Where this intolerance becomes a problem, though, is when it spills into the domain of style, with many URL fans unwilling to accept rappers who don’t perform in the “street” fashion (gun bars, exposing the other rapper to be a fake gangster, etc.). At its worst, this can become tantamount to racism, which makes it intimidating and difficult for battlers of different styles (especially if they are white) to attempt to ply their trade there. Recently there have been signs that this attitude is changing. Real Deal, who is white and does not rap in the “street” style, has broken in to the league, but only with a great deal of work. In his most recent battle, versus B-Magic, Real Deal put in a daring, even intrepid performance. But some of the material that he used to fantastic effect in his later rounds (“I’ll take your wig off like a Native American”, “But what happens when the black goes up against the white and loses/ Aight then”) would not have been possible had he not brought the crowd over to his side early on. Deal was smart to acknowledge that he is different from the typical URL battler; he is. One of his first bars was to hint at URL’s catchphrase, “Real nigga time”, without saying it (which would have been disastrous), forcing the crowd to fill in the missing words for him, and then thanking them for “making the exception”. This communicated to the crowd that, yes, he is different than them, that yes, he understands that, but that yes, he was going to come to their stage and perform, and that they should try to understand where he was coming from. And, to their credit, they did. As far as I’m concerned, this is a positive development. It shows that at least some of the URL crowd is able to accept rappers of different backgrounds and styles as long as they put in top-tier performances.

If that trend continues, the league will truly dominate the battle rap world. However, there is still a long way to go. One only has to scroll down to the comments section of the Real Deal vs. B-Magic battle to observe the (euphemistic) xenophobia coming from many of the fans of the league that are afraid of change and development. Smack White must be daring and take the uncharted path of tolerance if he wants his league to be as successful as it can be.

In a way, it is good that these two companies are dealing with this similar problem, and the reasons are twofold. For one, “crowd control issues” is distinctly a problem that a successful brand has. If these two companies were really struggling, no one would be discussing the crowd, as there would probably be more pressing issues. This is the problem of two companies verging on the brink of (relative) mainstream attention and success, attempting to figure out how to best put together their package before making that jump. The second reason is that both fans and people within each respective organization are talking about this openly, and discussion will lead to education which may even help, in part, to solve the problem.

However, the problem still does exist, and there is only so much Eurgh or Smack can do to help solve it. The fans have to take it upon themselves to be more respectful and open-minded, and only then will we achieve that electric atmosphere that can make battle events so classic all the time.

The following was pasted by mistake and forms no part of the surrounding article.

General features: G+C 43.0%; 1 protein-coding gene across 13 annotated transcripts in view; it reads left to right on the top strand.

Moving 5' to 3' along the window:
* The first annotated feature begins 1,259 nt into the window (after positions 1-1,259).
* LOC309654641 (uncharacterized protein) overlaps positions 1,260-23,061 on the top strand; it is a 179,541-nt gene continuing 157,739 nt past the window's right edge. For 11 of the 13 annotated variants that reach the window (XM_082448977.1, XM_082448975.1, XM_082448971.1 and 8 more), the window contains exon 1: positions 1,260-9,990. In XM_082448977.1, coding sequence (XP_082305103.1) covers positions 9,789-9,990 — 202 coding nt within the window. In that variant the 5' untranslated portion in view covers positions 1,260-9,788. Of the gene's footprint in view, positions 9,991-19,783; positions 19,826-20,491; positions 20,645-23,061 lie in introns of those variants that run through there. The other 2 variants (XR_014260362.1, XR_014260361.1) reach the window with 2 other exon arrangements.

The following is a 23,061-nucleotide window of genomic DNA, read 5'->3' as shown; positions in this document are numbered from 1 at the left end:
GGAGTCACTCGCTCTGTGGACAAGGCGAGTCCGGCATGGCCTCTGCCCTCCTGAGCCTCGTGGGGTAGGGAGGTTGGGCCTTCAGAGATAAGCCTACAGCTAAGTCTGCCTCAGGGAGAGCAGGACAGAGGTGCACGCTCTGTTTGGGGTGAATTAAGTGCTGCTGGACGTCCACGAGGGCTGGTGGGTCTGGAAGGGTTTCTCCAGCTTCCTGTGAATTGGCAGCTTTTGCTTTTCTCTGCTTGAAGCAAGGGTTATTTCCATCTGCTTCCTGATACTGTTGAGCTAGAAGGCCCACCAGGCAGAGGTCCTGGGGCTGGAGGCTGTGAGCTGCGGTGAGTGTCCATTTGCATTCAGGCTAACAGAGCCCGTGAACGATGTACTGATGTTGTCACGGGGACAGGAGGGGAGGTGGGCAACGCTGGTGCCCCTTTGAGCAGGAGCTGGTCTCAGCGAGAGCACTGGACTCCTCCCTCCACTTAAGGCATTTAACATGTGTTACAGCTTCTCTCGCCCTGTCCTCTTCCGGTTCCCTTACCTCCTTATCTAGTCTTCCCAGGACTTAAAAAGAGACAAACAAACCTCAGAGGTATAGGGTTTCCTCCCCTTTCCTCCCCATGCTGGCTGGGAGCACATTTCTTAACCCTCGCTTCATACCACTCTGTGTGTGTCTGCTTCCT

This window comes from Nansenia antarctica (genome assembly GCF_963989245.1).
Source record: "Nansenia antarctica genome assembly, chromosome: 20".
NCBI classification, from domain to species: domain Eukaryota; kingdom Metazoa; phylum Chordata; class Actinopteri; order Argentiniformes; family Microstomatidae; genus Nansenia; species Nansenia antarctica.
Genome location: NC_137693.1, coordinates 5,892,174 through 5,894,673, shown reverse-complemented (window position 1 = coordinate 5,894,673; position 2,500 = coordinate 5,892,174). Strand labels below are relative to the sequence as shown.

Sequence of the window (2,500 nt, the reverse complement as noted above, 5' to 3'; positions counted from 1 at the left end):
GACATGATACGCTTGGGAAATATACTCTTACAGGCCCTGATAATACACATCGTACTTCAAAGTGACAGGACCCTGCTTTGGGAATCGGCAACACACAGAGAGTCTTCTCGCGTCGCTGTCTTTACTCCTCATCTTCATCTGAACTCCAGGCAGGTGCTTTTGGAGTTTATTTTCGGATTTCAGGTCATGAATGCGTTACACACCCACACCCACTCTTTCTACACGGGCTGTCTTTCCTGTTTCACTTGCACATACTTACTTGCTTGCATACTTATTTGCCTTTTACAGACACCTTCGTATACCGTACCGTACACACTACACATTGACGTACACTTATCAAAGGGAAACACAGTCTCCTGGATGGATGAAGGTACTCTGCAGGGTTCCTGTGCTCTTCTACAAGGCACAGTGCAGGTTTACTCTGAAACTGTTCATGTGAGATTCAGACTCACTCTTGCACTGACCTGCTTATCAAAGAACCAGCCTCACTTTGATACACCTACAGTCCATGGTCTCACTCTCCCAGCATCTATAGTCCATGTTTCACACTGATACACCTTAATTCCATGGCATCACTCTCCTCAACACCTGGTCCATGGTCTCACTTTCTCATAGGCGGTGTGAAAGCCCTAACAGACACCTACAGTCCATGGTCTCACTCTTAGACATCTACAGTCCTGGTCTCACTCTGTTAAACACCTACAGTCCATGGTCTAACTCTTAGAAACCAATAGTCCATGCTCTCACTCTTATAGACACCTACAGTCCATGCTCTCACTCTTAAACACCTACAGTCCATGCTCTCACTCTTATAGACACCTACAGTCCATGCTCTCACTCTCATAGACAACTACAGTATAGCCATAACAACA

By David “The Mast” Masters

Society, by its very nature, is about group behaviour. The idea that we all have to work together for the better of everyone is as old as societies themselves.  We all have our own sub-groups in which we move, and associate ourselves with people we like or need to know.

I’ve never been one for bias, in any situation. So, though I love the people who I would consider my own, I will never give preferential treatment where it counts. It isn’t productive, really. How good someone is at any given task is not determined by how much you like them, and this is an idea that people seriously need to understand in the British battle rapping community.

I constantly see people retweeting their friends battles, which is fine. Rarely will you see someone take an unfavourable stance on their friends’ battles, though. There is more Twitter beef or interaction than there are actual battles nowadays, and people let this cloud their vision of how good or bad someone can be. Callumboom’s legendarily dreadful performance against Impact was met with almost universal scorn on the Don’t Flop Facebook,  but he had an army of never-before-seen friends cheering him on and defending him. It’s no good for the community. We need more genuine fans of the craft than the people performing the craft.

There’s a lot of people in the Don’t Flop scene who have each other’s backs to the point of grand bias, and it’s never anything short of cringeworthy seeing them comment on battles (If you think this is about you, you’re guilty of something whether I meant you or not).  As for me? I wouldn’t give two shakes of a duck’s tail. I don’t care if my own flesh and blood steps in the ring, personally. If you’re not good, you’re not good. Quality control is something Don’t Flop seem to be cracking down on, and it’s about time, but we’re going to get nowhere if preferential treatment remains as ripe as it does.

You run the risk of alienating those wanting to join by making it seem like a club of mates. It’s not and it can’t afford to be. There needs to be a line drawn. Some people do not care to join in on all of the non-battle insults and banter, and that needs to be respected.

Another kind of bias is way more serious, and cliquey on a national scale.